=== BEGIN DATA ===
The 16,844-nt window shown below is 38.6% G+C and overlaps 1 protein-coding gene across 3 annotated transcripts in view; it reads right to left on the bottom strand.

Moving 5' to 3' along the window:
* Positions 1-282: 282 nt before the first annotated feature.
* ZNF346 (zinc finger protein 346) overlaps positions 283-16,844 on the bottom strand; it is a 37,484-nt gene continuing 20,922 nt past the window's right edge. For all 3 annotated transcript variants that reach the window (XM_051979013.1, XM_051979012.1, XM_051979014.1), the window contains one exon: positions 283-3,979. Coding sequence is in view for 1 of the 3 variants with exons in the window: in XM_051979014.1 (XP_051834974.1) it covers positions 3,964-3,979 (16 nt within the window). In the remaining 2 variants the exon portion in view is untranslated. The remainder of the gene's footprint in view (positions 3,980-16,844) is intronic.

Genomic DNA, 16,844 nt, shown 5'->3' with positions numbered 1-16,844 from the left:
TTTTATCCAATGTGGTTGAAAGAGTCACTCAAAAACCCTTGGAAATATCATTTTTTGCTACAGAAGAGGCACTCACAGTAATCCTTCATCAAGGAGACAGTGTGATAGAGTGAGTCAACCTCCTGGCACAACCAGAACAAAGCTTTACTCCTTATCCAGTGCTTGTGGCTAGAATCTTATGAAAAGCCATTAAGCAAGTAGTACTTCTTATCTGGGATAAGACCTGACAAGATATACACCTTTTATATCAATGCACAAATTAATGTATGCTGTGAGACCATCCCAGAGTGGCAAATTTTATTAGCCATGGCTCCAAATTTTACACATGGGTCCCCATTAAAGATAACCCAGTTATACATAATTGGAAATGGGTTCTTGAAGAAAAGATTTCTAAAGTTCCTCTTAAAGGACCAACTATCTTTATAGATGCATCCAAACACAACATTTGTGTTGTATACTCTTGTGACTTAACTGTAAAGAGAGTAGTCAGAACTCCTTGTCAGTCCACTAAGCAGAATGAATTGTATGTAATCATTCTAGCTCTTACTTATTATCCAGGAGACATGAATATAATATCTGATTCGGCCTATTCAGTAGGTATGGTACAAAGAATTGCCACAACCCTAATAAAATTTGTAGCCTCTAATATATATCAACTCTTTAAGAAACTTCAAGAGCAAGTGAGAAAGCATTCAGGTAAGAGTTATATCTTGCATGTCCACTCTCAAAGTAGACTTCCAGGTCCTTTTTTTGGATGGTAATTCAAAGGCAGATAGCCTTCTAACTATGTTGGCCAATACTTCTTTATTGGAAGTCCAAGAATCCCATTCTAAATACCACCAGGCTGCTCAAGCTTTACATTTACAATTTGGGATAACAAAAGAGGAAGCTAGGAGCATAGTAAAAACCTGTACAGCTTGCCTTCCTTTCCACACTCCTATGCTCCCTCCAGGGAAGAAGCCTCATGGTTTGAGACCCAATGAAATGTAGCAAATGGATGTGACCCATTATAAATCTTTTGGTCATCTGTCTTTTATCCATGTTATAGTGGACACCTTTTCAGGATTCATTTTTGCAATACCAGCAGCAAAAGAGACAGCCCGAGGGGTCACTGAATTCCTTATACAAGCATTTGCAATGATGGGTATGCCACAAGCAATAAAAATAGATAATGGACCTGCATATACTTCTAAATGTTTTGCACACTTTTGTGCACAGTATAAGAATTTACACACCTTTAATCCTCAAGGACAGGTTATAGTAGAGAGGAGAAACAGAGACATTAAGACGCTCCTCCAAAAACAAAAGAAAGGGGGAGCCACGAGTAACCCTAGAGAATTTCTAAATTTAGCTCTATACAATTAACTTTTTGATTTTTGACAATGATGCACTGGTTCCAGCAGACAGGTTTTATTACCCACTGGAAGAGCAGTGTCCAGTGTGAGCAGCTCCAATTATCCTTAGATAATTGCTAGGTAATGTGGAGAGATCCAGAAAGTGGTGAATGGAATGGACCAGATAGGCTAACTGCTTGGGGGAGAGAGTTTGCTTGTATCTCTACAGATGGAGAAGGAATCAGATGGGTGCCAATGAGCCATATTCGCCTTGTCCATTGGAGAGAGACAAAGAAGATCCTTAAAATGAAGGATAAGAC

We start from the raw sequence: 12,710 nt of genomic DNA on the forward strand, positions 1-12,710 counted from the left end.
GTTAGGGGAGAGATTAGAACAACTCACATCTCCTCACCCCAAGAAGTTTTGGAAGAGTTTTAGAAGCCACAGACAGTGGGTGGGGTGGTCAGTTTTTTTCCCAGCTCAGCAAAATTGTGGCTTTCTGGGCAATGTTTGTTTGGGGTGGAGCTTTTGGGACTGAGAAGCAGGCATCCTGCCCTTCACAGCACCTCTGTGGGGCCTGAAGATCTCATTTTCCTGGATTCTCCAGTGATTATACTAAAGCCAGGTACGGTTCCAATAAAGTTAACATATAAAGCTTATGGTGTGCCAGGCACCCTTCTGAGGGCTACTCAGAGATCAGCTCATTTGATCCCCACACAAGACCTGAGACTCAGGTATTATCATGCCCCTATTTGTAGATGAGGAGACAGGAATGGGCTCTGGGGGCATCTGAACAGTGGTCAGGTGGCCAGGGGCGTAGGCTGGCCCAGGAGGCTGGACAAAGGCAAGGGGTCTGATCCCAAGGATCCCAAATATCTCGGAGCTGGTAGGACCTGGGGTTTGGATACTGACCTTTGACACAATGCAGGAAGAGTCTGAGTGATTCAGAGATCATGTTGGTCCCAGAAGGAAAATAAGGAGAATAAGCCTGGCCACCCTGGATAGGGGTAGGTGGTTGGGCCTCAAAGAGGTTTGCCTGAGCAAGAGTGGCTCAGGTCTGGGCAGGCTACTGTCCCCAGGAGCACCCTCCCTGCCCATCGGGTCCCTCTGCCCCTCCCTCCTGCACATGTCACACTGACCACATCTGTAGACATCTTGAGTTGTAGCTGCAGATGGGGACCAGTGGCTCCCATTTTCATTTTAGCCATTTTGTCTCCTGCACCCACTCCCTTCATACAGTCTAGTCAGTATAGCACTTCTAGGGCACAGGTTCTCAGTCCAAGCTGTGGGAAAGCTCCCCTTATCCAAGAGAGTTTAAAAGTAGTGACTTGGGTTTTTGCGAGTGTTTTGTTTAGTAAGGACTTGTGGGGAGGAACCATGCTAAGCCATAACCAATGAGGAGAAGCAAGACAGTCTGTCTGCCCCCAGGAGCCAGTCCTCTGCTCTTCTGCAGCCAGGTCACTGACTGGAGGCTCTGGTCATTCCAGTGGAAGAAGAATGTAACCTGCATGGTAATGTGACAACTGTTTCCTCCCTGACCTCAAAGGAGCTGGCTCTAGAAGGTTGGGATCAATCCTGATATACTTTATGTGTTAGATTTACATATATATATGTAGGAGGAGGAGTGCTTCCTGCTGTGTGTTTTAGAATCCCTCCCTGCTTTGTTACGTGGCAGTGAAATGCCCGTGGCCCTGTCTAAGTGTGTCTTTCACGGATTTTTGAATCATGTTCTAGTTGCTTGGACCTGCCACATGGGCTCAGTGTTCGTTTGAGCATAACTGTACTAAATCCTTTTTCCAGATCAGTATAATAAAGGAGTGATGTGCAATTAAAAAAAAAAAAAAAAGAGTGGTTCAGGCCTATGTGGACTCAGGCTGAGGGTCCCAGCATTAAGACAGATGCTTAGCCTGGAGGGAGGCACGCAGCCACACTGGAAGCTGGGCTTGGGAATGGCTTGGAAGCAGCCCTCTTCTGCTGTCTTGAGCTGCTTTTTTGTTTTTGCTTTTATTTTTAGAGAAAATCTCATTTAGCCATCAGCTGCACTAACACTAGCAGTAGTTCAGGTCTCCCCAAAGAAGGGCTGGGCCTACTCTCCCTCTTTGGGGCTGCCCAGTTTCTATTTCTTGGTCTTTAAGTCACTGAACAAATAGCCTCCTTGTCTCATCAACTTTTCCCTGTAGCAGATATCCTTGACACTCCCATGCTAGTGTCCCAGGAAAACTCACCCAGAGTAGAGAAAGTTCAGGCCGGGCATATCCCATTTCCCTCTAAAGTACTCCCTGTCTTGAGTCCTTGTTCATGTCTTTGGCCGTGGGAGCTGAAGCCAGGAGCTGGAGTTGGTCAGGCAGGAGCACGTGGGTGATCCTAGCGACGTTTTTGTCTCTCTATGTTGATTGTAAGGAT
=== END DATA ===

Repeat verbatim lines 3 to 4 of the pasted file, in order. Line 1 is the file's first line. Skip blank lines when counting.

* Positions 1-282: 282 nt before the first annotated feature.
* ZNF346 (zinc finger protein 346) overlaps positions 283-16,844 on the bottom strand; it is a 37,484-nt gene continuing 20,922 nt past the window's right edge. For all 3 annotated transcript variants that reach the window (XM_051979013.1, XM_051979012.1, XM_051979014.1), the window contains one exon: positions 283-3,979. Coding sequence is in view for 1 of the 3 variants with exons in the window: in XM_051979014.1 (XP_051834974.1) it covers positions 3,964-3,979 (16 nt within the window). In the remaining 2 variants the exon portion in view is untranslated. The remainder of the gene's footprint in view (positions 3,980-16,844) is intronic.